It also found most advisers received financially incentives if they recommended out of the scheme even when it was clearly not in members’ interest. The FCA estimates that 79% of BSPS members who received advice transferred out of the scheme.

The report said that the FCA had “limited insight” into the advice market and what was happening in the British Steel Pension Scheme at the time and data about the number of transfer requests were held by people who weren’t FCA authorized meaning the FCA had no idea the level of people transferring from the scheme.

The FCA has issued £ 1.3 million of fines and has 30 more enforcement investigations ongoing and has since changed its approach to regulating the pensions advice market.

The FCA is yet to decide whether to implement a consumer redress scheme for BSPS members, in which all firms involved would have to review their advice and potentially offer compensation. The FCA must gather evidence to meet certain legal tests before it can implement this scheme. The regulator started assessing the suitability of a consumer redress scheme in April 2021 and expects to launch a consultation on this by the end of March 2022.

Gareth Davies, the head of the NAO, said: “Although measures have been put in place aimed at improving how the pensions advice market is regulated and to attempt to remedy the financial losses suffered by British Steel Pension Scheme members, it is clear that many people have not been compensated fully under current arrangements. The BSPS case demonstrates the costs and difficulties of remedying failures in financial services and the importance of preventing problems from occurring in the first place. “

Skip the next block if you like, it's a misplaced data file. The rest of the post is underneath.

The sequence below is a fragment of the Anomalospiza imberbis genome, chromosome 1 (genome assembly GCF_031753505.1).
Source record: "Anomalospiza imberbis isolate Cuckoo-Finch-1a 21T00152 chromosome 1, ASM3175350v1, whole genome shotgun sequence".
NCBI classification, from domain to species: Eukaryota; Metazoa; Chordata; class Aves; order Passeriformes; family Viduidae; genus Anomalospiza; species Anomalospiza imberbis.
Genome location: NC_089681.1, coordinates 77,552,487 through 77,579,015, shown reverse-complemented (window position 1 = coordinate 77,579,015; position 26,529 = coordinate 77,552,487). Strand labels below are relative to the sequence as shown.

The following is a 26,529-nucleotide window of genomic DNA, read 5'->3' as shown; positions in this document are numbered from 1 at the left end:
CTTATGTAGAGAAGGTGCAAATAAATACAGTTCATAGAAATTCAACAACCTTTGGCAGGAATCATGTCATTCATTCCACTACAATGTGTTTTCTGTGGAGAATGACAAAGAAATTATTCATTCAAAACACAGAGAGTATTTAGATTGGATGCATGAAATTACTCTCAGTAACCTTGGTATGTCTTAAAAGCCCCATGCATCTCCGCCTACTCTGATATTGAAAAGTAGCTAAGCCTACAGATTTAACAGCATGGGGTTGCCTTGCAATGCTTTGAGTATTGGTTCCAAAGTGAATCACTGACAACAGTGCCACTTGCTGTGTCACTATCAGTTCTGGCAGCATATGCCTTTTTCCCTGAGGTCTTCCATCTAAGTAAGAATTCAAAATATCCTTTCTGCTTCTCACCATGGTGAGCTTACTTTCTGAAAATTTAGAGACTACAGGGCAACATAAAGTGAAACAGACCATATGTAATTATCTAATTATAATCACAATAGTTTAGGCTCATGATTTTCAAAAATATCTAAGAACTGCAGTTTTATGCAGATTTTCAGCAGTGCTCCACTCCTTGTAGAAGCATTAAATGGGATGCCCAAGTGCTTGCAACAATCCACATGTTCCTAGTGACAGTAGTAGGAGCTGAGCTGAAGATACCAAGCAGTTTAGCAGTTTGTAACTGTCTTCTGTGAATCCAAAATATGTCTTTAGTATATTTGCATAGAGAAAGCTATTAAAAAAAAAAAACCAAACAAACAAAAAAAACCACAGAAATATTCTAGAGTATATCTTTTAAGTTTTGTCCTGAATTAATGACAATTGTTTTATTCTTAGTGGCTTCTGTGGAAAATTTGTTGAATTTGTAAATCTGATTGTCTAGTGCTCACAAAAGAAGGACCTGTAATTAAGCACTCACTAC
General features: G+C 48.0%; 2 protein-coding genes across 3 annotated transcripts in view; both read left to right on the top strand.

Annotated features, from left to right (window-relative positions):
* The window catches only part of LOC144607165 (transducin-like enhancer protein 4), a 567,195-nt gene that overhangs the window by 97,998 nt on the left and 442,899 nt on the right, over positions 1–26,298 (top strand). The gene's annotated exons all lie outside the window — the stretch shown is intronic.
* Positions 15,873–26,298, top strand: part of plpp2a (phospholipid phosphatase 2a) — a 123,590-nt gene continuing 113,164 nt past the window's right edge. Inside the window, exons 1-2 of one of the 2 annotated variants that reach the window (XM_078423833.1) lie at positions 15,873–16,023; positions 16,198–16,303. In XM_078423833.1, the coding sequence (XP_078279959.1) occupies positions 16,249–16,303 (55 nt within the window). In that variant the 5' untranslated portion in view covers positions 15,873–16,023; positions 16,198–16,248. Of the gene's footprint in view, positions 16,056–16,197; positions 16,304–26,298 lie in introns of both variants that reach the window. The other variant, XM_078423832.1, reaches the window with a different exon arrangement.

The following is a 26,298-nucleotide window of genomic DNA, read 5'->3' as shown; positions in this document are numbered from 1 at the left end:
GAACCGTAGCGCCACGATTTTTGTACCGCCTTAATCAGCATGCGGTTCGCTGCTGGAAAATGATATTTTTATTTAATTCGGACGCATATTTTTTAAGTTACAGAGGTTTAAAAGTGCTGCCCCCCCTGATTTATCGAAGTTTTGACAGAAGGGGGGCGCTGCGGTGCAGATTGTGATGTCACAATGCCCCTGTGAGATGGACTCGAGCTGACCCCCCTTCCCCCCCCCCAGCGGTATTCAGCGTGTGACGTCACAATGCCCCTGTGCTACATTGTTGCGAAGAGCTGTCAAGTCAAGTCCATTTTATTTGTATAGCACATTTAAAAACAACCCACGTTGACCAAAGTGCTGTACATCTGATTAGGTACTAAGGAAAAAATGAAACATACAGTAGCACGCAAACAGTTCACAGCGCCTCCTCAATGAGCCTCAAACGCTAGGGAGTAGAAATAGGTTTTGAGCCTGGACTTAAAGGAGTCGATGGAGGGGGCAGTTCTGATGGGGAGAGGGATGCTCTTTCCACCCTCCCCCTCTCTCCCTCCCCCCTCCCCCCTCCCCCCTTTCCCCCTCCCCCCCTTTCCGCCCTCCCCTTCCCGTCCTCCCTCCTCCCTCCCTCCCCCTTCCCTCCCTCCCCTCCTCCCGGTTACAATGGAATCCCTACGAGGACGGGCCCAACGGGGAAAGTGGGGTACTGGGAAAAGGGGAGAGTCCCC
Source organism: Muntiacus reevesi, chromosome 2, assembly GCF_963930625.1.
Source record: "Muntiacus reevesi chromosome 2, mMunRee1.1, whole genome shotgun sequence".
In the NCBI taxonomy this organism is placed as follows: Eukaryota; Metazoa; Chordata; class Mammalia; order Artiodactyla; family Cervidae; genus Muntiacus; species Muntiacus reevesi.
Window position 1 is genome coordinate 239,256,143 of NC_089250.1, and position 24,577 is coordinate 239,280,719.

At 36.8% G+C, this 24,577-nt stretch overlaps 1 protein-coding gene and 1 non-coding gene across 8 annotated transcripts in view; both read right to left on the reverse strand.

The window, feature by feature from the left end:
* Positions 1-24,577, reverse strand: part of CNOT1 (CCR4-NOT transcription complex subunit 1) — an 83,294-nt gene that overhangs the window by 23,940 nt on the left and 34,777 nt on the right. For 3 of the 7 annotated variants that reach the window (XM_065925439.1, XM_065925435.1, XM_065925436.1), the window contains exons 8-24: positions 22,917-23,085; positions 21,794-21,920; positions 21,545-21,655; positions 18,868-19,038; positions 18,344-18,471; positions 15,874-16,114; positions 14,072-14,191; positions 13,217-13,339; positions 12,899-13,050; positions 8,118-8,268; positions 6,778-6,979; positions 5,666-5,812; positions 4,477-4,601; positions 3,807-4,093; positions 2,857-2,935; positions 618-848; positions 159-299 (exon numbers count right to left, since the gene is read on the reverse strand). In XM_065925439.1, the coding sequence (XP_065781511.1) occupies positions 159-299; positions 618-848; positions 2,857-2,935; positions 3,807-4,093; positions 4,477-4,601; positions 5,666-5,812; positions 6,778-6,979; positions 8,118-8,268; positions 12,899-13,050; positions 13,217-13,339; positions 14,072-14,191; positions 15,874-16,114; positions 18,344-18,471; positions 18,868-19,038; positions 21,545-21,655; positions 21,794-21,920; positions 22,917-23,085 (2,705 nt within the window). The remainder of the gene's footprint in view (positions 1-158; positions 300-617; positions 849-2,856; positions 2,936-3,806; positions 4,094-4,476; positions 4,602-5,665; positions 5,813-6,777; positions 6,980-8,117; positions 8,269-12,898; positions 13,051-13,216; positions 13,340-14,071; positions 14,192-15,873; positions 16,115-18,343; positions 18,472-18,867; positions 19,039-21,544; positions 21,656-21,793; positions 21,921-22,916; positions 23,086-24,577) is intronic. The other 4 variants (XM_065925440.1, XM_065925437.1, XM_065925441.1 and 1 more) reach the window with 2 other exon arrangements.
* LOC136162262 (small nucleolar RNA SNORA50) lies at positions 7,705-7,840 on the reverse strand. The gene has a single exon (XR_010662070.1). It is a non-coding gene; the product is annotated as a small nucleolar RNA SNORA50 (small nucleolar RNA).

Nick Smith MP for Blaenau Gwent said: “These steelworkers were badly let down, left at the mercy of rogue advisers, scammers and shameless introducers without any of the necessary support or advice they needed.

“The FCA failed to get a grip on this scandal at the outset, being too focused on what happens in the City of London, missing the large scale rip-offs that were taking place in the kitchens of consumers in South Wales and the north of England. It was totally unprepared for this scandal, with scarce insight into what was happening in the BSPS. By the time they got involved it was too late.

“Over the subsequent four years, communication has been woeful. Not nearly enough was done to make steelworkers aware of their rights to raise complaints and seek compensation. Not enough has been done to hold those responsible for this scandal to account, not just the advisers but also their introducer cronies who have so far evaded any action. I believe that many of these instances involved conspiracy and possibly warrant prosecution as criminal cases. I have been calling for a redress scheme for some time now, as I believe this is the best course of action to put things right for those affected. This was one of the biggest financial rip-offs of working people in South Wales and other steel-making areas. There should be no further delays to putting this injustice to bed for the nearly 8000 steelworkers and their families. “